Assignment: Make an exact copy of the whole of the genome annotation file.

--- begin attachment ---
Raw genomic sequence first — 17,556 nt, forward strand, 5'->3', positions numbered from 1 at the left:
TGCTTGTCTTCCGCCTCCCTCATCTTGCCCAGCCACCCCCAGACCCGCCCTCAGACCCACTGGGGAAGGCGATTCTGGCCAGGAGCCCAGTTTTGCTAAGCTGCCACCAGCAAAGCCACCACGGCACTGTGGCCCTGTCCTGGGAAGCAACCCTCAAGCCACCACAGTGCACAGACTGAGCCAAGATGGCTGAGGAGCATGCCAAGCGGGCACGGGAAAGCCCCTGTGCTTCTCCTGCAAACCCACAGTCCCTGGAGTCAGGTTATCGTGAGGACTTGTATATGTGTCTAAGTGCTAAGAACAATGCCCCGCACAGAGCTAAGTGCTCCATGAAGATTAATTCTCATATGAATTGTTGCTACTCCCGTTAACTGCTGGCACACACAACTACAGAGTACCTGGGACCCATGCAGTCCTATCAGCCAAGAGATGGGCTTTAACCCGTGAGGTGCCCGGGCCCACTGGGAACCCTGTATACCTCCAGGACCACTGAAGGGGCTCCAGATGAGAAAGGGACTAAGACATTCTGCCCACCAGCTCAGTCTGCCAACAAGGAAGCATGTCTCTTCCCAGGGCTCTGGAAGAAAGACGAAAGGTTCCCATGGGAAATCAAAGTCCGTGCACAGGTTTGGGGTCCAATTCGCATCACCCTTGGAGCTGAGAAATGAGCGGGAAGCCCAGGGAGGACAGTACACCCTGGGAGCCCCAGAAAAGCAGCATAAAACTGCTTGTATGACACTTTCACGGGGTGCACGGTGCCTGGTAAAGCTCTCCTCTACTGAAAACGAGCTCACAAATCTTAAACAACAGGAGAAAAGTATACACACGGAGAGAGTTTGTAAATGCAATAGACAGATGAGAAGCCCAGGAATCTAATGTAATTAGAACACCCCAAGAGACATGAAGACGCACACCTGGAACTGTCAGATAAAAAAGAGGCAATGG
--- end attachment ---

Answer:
Raw genomic sequence first — 17,556 nt, forward strand, 5'->3', positions numbered from 1 at the left:
TGCTTGTCTTCCGCCTCCCTCATCTTGCCCAGCCACCCCCAGACCCGCCCTCAGACCCACTGGGGAAGGCGATTCTGGCCAGGAGCCCAGTTTTGCTAAGCTGCCACCAGCAAAGCCACCACGGCACTGTGGCCCTGTCCTGGGAAGCAACCCTCAAGCCACCACAGTGCACAGACTGAGCCAAGATGGCTGAGGAGCATGCCAAGCGGGCACGGGAAAGCCCCTGTGCTTCTCCTGCAAACCCACAGTCCCTGGAGTCAGGTTATCGTGAGGACTTGTATATGTGTCTAAGTGCTAAGAACAATGCCCCGCACAGAGCTAAGTGCTCCATGAAGATTAATTCTCATATGAATTGTTGCTACTCCCGTTAACTGCTGGCACACACAACTACAGAGTACCTGGGACCCATGCAGTCCTATCAGCCAAGAGATGGGCTTTAACCCGTGAGGTGCCCGGGCCCACTGGGAACCCTGTATACCTCCAGGACCACTGAAGGGGCTCCAGATGAGAAAGGGACTAAGACATTCTGCCCACCAGCTCAGTCTGCCAACAAGGAAGCATGTCTCTTCCCAGGGCTCTGGAAGAAAGACGAAAGGTTCCCATGGGAAATCAAAGTCCGTGCACAGGTTTGGGGTCCAATTCGCATCACCCTTGGAGCTGAGAAATGAGCGGGAAGCCCAGGGAGGACAGTACACCCTGGGAGCCCCAGAAAAGCAGCATAAAACTGCTTGTATGACACTTTCACGGGGTGCACGGTGCCTGGTAAAGCTCTCCTCTACTGAAAACGAGCTCACAAATCTTAAACAACAGGAGAAAAGTATACACACGGAGAGAGTTTGTAAATGCAATAGACAGATGAGAAGCCCAGGAATCTAATGTAATTAGAACACCCCAAGAGACATGAAGACGCACACCTGGAACTGTCAGATAAAAAAGAGGCAATGG